5. The method of claim
4 wherein said first parameter is heating power and said second parameter is resistance.6. The method of claim
5 including the further step of identifying an equation of the formg(W,R) which approximates said calibration surface, where P is the pressure corresponding to heating power W and resistance R, and using said equation in step (6) as a proxy for the multi-dimensional calibration surface to calculate the pressure.
7. The method of claim
4 wherein one of the first and second parameters is heating power and a value proportional to said heating power is used to represent said heating power.8. The method of claim
4 wherein one of the first and second parameters is resistance and a value proportional to said resistance is used to represent said resistance.9. The method of claim
4 including the further step of identifying an equation of the formh(X,Y) which approximates said calibration surface, where X is said first parameter, Y is said second parameter, and P is the pressure corresponding to values of said first parameter X and second parameter Y, and using said equation in step (6) as a proxy for the multidimensional calibration surface to calculate the pressure.
10. A method of measuring gas pressure with a gauge comprising:
(1) exposing the gauge to a series of known representative pressures;
(2) recording values representing the voltage and current required to maintain a sensing element in the gauge at a desired temperature for each of said pressures;
(3) repeating steps (1) and (2) at selected ambient temperatures and forming the recorded values of pressure, voltage and current into a calibration function; and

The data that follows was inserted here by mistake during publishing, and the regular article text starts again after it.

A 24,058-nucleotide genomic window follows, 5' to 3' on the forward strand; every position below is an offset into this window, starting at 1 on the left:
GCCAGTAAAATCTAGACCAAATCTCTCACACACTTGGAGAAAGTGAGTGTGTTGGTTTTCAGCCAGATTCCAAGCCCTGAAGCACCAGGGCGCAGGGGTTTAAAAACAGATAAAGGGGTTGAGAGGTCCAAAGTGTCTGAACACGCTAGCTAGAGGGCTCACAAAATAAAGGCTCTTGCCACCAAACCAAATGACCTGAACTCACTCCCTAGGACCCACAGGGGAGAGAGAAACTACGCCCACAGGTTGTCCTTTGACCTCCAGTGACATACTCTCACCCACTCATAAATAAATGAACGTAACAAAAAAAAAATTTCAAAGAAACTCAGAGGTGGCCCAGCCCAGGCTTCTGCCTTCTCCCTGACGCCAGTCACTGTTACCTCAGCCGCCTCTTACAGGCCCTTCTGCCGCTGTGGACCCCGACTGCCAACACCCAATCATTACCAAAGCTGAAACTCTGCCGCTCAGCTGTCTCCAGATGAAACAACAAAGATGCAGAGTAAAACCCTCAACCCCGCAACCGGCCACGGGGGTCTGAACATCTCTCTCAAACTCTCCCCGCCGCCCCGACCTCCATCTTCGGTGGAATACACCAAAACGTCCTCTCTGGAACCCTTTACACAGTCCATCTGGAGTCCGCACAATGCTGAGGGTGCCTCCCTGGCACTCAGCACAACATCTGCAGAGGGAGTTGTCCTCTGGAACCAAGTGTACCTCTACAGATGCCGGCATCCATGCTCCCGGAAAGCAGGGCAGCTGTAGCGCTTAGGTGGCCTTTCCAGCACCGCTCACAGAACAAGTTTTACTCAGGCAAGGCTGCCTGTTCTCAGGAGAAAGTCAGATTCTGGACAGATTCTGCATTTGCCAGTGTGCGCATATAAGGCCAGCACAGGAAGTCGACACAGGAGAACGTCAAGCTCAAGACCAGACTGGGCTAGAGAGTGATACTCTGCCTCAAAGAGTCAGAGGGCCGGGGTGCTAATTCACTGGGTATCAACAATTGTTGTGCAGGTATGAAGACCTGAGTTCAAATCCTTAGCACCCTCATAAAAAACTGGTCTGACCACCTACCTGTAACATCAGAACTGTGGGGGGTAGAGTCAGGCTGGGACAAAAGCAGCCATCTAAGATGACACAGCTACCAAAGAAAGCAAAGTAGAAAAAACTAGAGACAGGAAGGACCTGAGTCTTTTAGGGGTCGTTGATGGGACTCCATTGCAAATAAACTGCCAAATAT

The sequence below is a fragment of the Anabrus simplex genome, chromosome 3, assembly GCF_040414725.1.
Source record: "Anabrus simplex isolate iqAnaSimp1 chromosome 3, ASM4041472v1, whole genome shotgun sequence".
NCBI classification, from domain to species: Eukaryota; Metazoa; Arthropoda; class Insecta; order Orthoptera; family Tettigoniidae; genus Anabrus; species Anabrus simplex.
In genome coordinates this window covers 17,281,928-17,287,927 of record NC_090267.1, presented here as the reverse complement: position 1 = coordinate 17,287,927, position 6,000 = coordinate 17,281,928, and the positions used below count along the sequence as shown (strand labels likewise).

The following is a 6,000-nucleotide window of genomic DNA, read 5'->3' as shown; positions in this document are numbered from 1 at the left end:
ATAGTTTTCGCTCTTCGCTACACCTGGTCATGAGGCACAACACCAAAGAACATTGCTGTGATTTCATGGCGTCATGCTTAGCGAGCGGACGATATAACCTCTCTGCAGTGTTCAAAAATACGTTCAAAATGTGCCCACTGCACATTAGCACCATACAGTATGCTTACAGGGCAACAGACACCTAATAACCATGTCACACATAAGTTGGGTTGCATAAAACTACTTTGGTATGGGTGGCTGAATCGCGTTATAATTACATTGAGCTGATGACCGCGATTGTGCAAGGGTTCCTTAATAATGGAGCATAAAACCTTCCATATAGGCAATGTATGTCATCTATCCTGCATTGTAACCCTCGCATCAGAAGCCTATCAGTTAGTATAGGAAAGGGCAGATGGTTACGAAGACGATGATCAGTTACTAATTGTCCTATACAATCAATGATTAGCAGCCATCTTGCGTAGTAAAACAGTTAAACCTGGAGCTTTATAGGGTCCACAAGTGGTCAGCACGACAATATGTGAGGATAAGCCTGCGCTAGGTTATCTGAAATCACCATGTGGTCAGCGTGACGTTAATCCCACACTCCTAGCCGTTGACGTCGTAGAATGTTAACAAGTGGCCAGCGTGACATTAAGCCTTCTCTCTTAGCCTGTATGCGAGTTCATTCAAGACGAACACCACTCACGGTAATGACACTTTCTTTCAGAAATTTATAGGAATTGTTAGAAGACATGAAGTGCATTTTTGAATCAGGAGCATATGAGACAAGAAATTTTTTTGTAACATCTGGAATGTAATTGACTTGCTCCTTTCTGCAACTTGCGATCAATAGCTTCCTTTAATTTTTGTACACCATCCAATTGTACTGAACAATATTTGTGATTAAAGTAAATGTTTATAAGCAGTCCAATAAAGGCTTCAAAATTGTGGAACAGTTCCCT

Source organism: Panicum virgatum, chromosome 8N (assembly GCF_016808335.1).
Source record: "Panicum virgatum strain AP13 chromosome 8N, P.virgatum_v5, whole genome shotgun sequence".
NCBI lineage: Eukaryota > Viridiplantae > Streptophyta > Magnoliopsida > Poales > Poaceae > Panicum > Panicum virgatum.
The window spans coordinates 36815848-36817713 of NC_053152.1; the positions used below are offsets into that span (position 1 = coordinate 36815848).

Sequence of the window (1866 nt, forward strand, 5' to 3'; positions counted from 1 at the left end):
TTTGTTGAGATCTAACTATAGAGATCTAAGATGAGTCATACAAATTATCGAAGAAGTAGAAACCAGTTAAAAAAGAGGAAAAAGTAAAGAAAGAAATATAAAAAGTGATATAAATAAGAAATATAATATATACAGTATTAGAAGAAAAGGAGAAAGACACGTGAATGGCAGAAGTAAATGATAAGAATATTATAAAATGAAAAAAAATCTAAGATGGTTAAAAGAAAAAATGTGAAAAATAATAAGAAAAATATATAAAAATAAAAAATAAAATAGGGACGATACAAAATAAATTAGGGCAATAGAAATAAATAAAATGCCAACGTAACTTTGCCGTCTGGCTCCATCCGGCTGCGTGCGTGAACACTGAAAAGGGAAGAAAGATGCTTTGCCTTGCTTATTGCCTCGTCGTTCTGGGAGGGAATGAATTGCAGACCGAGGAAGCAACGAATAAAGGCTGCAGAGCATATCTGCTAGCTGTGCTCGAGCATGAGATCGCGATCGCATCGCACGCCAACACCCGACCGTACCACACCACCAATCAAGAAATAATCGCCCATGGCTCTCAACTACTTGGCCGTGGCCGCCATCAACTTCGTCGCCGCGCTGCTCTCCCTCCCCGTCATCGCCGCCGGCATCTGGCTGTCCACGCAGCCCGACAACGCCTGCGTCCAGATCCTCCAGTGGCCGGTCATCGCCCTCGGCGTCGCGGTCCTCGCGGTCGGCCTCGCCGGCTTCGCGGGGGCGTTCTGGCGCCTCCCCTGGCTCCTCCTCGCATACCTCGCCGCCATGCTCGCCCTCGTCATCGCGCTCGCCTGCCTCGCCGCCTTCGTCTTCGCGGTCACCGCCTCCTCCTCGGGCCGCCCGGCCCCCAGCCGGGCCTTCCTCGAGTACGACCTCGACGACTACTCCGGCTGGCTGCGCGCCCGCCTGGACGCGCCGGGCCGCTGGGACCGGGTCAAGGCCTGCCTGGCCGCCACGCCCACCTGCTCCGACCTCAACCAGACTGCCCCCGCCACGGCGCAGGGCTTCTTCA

(4) determining an unknown pressure by measuring the voltage and current required to heat said sensing element to said desired temperature when said sensing element is exposed to said unknown pressure, the value of the unknown pressure being provided by the calibration function based upon the measured voltage and current.
11. A method of measuring gas pressure with a gauge comprising;
(1) selecting a first parameter and a second parameter from the group consisting of heating power, current, voltage, and resistance, said second parameter different from said first parameter;
(2) exposing the gauge to a series of known representative pressures;
(3) recording values representing the first and second parameters existing while a sensing element in the gauge is maintained at a desired temperature for each of said pressures;
(4) repeating steps (2) and (3) at selected ambient temperatures and forming the recorded values of pressure and the first and second parameters into a calibration function; and
(5) determining an unknown pressure by measuring the first and second parameters existing while said sensing element is heated to said desired temperature when said sensing element is exposed to said unknown pressure, the value of the unknown pressure being provided by the calibration function based upon the measured first and second parameters.
Description This application is a divisional of U.S. Ser. No. 08/897,629, which was filed on Jul. 21, 1997 now U.S. Pat. No. 6,023,979 and which is incorporated by reference in its entirety. The present invention relates to a heat loss gauge utilizing gas conduction for measuring pressures, ranging from very low pressures to pressures greater than atmospheric pressure. Because the rate of heat transfer through a gas is a function of the gas pressure, under certain conditions measurements of heat transfer rates from a heated sensing element to the gas can, with appropriate calibration, be used to determine the gas pressure. This principle is used in the well known Pirani gauge (shown in schematic form in FIGS. 1 Referring to FIG. 1 Pirani gauges have been operated with constant current i Voltage V